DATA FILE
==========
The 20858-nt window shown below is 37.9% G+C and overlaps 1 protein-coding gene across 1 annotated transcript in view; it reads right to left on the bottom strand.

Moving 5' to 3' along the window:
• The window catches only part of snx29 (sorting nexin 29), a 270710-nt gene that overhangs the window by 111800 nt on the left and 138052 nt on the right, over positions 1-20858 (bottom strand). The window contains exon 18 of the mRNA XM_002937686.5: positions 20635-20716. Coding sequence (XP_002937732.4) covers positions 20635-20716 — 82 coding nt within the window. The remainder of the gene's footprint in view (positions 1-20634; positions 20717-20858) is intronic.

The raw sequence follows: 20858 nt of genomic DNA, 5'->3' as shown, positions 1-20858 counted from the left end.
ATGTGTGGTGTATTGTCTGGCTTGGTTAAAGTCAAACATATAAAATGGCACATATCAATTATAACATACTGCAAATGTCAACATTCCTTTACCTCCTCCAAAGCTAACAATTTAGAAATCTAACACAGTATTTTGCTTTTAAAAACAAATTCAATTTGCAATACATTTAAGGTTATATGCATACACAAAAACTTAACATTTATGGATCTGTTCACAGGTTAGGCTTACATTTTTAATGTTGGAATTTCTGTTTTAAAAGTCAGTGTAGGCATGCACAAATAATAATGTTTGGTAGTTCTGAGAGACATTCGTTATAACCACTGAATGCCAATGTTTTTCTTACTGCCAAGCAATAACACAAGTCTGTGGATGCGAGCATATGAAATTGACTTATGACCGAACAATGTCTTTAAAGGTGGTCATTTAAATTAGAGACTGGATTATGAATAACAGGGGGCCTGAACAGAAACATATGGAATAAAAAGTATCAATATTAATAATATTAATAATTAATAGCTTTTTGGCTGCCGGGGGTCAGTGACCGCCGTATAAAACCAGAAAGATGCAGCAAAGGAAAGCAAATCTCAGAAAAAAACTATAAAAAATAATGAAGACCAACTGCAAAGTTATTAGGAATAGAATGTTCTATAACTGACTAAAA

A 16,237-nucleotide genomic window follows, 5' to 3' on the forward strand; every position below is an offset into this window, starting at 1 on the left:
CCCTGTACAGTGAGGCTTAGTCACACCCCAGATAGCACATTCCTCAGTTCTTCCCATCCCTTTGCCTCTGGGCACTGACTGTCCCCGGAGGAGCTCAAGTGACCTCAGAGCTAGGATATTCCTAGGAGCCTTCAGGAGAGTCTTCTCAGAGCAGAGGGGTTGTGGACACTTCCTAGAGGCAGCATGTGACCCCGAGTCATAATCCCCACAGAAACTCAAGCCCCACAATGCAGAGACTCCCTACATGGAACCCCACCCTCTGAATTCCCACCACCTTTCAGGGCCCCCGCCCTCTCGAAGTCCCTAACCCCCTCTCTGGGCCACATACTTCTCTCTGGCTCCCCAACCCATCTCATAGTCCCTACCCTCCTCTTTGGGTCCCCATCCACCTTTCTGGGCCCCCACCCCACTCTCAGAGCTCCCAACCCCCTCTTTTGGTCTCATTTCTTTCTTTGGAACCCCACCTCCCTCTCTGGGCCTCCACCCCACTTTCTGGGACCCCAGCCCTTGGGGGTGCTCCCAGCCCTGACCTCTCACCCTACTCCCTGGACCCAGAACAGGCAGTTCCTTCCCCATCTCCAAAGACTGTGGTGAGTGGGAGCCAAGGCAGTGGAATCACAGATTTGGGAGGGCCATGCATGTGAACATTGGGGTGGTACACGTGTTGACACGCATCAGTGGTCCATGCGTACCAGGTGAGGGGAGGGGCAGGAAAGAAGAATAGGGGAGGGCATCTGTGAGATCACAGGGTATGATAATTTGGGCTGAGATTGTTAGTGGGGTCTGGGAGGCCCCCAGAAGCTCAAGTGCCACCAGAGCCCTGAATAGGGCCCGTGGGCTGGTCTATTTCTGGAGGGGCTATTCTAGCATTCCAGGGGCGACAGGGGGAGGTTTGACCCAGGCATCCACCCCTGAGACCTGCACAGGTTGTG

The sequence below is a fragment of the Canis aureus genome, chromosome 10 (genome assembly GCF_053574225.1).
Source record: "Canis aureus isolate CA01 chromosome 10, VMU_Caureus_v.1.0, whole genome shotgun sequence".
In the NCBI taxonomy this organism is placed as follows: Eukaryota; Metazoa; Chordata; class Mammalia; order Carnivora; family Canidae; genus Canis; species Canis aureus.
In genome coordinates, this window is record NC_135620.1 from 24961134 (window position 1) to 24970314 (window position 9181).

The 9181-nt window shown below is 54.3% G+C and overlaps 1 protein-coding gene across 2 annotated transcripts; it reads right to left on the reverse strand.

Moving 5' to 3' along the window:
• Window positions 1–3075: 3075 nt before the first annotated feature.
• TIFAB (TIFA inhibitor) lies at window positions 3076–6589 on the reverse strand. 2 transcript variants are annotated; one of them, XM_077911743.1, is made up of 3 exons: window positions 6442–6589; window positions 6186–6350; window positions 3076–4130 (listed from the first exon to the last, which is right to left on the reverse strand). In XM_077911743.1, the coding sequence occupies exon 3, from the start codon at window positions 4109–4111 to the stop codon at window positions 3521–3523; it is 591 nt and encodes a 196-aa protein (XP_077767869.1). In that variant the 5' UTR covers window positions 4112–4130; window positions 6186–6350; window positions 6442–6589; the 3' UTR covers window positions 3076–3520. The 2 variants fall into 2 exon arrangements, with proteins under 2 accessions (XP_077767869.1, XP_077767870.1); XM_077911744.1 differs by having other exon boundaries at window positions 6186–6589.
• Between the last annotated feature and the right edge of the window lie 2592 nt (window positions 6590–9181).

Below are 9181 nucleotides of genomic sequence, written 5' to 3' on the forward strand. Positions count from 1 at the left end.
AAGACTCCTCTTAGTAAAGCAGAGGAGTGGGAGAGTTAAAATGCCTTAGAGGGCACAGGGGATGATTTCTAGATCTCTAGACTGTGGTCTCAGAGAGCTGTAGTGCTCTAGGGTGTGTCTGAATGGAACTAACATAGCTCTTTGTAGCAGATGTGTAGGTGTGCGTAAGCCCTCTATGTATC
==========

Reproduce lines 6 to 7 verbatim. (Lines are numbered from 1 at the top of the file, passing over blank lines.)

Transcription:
A 16,237-nucleotide genomic window follows, 5' to 3' on the forward strand; every position below is an offset into this window, starting at 1 on the left:
CCCTGTACAGTGAGGCTTAGTCACACCCCAGATAGCACATTCCTCAGTTCTTCCCATCCCTTTGCCTCTGGGCACTGACTGTCCCCGGAGGAGCTCAAGTGACCTCAGAGCTAGGATATTCCTAGGAGCCTTCAGGAGAGTCTTCTCAGAGCAGAGGGGTTGTGGACACTTCCTAGAGGCAGCATGTGACCCCGAGTCATAATCCCCACAGAAACTCAAGCCCCACAATGCAGAGACTCCCTACATGGAACCCCACCCTCTGAATTCCCACCACCTTTCAGGGCCCCCGCCCTCTCGAAGTCCCTAACCCCCTCTCTGGGCCACATACTTCTCTCTGGCTCCCCAACCCATCTCATAGTCCCTACCCTCCTCTTTGGGTCCCCATCCACCTTTCTGGGCCCCCACCCCACTCTCAGAGCTCCCAACCCCCTCTTTTGGTCTCATTTCTTTCTTTGGAACCCCACCTCCCTCTCTGGGCCTCCACCCCACTTTCTGGGACCCCAGCCCTTGGGGGTGCTCCCAGCCCTGACCTCTCACCCTACTCCCTGGACCCAGAACAGGCAGTTCCTTCCCCATCTCCAAAGACTGTGGTGAGTGGGAGCCAAGGCAGTGGAATCACAGATTTGGGAGGGCCATGCATGTGAACATTGGGGTGGTACACGTGTTGACACGCATCAGTGGTCCATGCGTACCAGGTGAGGGGAGGGGCAGGAAAGAAGAATAGGGGAGGGCATCTGTGAGATCACAGGGTATGATAATTTGGGCTGAGATTGTTAGTGGGGTCTGGGAGGCCCCCAGAAGCTCAAGTGCCACCAGAGCCCTGAATAGGGCCCGTGGGCTGGTCTATTTCTGGAGGGGCTATTCTAGCATTCCAGGGGCGACAGGGGGAGGTTTGACCCAGGCATCCACCCCTGAGACCTGCACAGGTTGTG